Cinema Signal:

Philip Glass:
Concerto for Violin & Orchestra
The sole music used in this film

La Moustache
by Emmanuel Carrere
The book upon which the movie is based
Available in paperback

[Ed. note: because of the unpredictable way accented letters are rendered
in English language browsers, they have been intentionally omitted.]
"La Moustache"

After submerging us into an ominous visual prologue of dark, roiling water, French director Emmanuel Carrere lifts us into the classy, Parisian, bright 3-story home of an attractive, well-off couple, Marc and Agnes Thiriez (Vincent Lindon and Emmanuelle Devos). It's morning and he's shaving, pondering his moustache. Minutes later when he's in the bath and Agnes checks in, he asks what she would think if he shaved his moustache off. Not very enamored of the idea, she trots off to pick up some market items.

While she's gone, Marc does the deed. The moustache comes off and he's a man of handsomely molded looks. She returns and, when she doesn't react to the change he's a bit insulted. What, you do something that major and yuor wife doesn't even make note of it?! Later, that night, when they have dinner with two friends and they, too, ignore his change, he's outright annoyed. When he brings it up to force the issue, all are in agreement that he hasn't worn a moustache for many years.

Feeling dissed, it's all he wants to talk about and it goes to the level of emotional strife for the couple. Trying to keep his cool but still pissed, he launches into an investigation among old photo albums and finds a photo from a vacation trip that shows him with his moustache. Aha. He has evidence. He leaves the album where Agnes will be sure to see it and realize that she's wrong and that he's not going mad.

But, he is, and Carrere's story continues along shifting into and out of two realities, detailing his increasing frenzy as one acquaintance, friend or employee after another gives him no satisfaction. No one says, oh, gee, you've gone and removed your moustache! Finally, faced with a trip to the psychiatric ward, he runs out, and trips instead to Hong Kong where his lapses into and out of reality continue to dog him.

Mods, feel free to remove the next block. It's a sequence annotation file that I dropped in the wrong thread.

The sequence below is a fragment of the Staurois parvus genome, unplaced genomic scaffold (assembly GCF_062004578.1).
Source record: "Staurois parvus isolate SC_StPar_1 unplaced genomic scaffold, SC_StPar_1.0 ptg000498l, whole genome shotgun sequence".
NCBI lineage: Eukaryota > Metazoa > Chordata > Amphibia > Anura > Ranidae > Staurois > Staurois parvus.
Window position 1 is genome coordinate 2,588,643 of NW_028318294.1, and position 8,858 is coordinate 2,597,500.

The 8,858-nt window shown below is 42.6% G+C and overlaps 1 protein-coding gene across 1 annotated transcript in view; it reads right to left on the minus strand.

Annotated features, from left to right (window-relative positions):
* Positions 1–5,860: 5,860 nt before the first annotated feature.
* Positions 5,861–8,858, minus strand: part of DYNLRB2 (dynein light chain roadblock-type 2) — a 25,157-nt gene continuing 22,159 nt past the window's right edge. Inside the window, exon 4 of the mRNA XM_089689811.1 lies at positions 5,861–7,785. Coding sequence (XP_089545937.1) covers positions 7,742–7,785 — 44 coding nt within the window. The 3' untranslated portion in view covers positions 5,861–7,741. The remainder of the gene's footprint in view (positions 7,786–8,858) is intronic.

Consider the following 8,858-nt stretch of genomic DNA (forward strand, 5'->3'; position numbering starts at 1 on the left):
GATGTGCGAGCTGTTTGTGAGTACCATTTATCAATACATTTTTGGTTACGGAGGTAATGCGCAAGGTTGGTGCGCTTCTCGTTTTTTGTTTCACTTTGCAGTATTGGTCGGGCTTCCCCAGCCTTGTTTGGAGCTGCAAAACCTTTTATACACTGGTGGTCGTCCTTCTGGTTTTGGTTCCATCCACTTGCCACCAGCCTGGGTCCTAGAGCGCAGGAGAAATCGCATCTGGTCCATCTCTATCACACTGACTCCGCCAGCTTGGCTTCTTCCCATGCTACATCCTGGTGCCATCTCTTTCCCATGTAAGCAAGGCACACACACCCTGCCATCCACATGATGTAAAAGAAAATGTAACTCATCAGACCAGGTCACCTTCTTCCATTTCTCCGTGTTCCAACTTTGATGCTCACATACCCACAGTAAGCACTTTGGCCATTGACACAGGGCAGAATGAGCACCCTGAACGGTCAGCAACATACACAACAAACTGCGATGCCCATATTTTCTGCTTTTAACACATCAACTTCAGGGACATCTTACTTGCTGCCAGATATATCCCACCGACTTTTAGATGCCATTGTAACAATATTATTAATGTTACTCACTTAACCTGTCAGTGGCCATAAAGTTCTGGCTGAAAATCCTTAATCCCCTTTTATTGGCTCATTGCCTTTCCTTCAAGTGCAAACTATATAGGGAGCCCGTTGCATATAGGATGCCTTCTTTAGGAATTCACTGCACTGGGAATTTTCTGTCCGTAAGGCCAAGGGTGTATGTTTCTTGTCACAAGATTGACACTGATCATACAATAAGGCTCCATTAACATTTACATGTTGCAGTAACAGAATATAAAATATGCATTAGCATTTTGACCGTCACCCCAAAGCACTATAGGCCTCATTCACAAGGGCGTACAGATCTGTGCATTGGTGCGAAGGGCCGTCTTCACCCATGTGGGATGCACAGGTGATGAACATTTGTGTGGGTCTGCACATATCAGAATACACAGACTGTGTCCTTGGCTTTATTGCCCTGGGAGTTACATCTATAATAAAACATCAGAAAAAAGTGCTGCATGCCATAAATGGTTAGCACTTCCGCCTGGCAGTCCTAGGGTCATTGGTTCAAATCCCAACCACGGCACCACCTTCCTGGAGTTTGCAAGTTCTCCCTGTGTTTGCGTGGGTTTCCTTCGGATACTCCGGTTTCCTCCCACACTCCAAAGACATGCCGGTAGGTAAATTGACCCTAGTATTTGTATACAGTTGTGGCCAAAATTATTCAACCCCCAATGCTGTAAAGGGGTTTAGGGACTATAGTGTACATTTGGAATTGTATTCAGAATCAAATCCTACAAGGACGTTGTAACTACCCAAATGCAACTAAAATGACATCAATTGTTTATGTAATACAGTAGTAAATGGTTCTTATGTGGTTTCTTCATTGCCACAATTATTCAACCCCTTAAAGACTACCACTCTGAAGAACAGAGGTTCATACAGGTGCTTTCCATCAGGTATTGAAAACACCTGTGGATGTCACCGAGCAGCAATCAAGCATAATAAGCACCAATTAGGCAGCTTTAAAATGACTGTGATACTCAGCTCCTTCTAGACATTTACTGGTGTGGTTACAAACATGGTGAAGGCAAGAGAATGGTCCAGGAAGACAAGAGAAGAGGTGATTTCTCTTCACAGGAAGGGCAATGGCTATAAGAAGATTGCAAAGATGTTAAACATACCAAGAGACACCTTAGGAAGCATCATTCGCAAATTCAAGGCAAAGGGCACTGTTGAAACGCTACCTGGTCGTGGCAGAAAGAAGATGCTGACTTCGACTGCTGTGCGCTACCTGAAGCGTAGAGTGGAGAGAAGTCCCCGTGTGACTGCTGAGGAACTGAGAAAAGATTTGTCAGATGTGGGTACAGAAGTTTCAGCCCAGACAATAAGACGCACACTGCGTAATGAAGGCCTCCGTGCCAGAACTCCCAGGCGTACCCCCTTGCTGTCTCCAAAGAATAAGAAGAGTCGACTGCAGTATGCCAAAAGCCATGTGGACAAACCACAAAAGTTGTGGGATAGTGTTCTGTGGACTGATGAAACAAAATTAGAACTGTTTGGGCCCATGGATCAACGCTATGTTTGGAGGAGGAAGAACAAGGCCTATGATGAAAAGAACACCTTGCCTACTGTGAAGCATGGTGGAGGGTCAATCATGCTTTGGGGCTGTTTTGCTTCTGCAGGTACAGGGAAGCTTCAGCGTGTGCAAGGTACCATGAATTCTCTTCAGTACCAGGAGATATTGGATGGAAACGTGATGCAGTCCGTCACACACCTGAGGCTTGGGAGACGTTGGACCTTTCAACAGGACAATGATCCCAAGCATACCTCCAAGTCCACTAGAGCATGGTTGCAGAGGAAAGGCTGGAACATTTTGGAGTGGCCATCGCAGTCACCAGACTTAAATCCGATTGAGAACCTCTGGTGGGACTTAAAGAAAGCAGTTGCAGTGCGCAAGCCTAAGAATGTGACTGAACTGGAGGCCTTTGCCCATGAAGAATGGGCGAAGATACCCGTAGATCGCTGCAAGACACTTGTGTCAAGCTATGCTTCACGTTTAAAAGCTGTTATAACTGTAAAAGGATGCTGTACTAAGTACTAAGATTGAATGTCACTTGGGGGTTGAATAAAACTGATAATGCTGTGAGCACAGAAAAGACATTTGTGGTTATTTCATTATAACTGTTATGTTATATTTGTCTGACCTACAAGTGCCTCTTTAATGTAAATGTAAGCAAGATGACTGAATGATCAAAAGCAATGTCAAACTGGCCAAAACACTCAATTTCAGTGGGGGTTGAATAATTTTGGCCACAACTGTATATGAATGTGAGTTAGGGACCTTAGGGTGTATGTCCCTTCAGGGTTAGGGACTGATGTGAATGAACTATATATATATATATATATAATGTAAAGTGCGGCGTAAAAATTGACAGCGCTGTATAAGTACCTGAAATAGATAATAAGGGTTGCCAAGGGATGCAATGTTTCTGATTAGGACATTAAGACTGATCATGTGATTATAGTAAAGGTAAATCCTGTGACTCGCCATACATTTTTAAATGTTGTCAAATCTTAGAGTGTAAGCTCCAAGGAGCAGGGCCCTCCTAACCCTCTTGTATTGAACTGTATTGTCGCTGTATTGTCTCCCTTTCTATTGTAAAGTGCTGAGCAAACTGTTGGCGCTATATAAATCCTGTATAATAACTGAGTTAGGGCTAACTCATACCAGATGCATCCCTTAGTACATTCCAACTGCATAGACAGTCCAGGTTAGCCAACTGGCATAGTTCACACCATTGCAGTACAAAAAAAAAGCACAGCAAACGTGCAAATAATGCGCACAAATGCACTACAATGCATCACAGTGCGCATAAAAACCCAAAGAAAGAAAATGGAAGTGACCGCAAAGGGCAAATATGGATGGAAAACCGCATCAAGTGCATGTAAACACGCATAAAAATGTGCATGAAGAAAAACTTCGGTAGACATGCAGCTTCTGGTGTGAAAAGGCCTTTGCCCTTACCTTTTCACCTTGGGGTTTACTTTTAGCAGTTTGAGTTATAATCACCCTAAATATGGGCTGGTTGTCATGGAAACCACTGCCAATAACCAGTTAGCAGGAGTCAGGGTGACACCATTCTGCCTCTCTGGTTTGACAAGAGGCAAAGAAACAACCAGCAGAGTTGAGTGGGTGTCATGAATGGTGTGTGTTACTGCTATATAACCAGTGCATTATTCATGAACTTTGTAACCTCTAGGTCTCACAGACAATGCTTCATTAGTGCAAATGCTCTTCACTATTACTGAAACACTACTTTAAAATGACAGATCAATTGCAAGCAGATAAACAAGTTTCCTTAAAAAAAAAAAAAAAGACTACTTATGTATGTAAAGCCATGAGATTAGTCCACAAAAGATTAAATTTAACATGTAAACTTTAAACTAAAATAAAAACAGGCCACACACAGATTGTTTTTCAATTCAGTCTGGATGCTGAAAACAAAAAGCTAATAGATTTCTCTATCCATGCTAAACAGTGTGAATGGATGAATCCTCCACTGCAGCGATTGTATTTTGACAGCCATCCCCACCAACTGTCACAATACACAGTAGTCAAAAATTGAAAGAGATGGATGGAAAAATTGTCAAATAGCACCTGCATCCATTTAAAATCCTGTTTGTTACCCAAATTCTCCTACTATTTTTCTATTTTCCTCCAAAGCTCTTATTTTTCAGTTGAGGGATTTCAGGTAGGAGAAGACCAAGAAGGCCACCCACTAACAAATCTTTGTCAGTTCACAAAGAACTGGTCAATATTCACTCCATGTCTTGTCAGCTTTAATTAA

Carrere's mind game of alternating between the world of reality and mental delusion without making a straitforward distinction between them is the engine that drives this stylistic psycho-thriller. While not Hitchcockian in the sense that there's no threat of personal violence afoot, some suspense reminiscent of the master comes out of our ability to be concerned about the dangers of mental deterioration, especially in a man who is essentially kind and decent.

There's also the suspense that arises from trying to figure out the elements of a puzzle that are so realistically well constructed and presented. Discerning whose reality is the right one is enough to keep us in our seats if not on the edge of them. In fact, from the tight, well managed screenplay, to the performances, to the look of the picture by ace-French cinematographer Patrick Blossier, and to the eerie echo of a searching mind suggested by Philip Glass' penetrating mood piece, the "Concerto for Violin and Orchestra."

This piece holds a haunting accessibility in the context of this film, which is powerfully demonstrated as a large chunk of it plays under the end credits. Anyone with a receptive ear for modern classical music will likely remain implanted in their seats to the very last frame so as not to miss a note. Those who do and who may want to look into this masterpiece can do so by clicking here.

It's more than interesting to note how many and what kind of films this composer's work has been applied to. From "The Hours" (opera "Satyagraha" and "Metamorphosis 2") to "Yes" (song "Paru River"), "Clive Barker: raising Hell," and the upcoming "The Illusionist," the moody mind warp tendencies of his music appeals to sci-fi and psychodrama, mystery to mood piece. If the film is far out in any sense, Glass' music is right there to pump it along any dimension of the mind or some galaxy.

Carrere further demonstrates his taste and sense of form in adapting his own novel for his first fiction film. It takes an altogether different approach to mystery than does "Cache'," except for the uncompromising style of sticking to a mystifying theme that challenges logic. These are the best films coming out of France today and, if you liked that one, this should definitely be on your list.

Lindon is solid in his acting out the anger and the loss, the fear of an accomplished man entering a world that separates himself from others, and the desperation to put off his detachment by defying medical norms. Devos, an actress who seems to turn up in every other French film these days, ("The Beat That My Heart Skipped," "Gilles' Wife," "Kings & Queen") is making her mark on our collective consciousnesses as a major actress of our time. Her talent and style have never been better suited to a film, and I go down saying it's her best work to date.

All in all, a strong, unique psychological drama with the tension of a whodunit.

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                                      ~~  Jules Brenner


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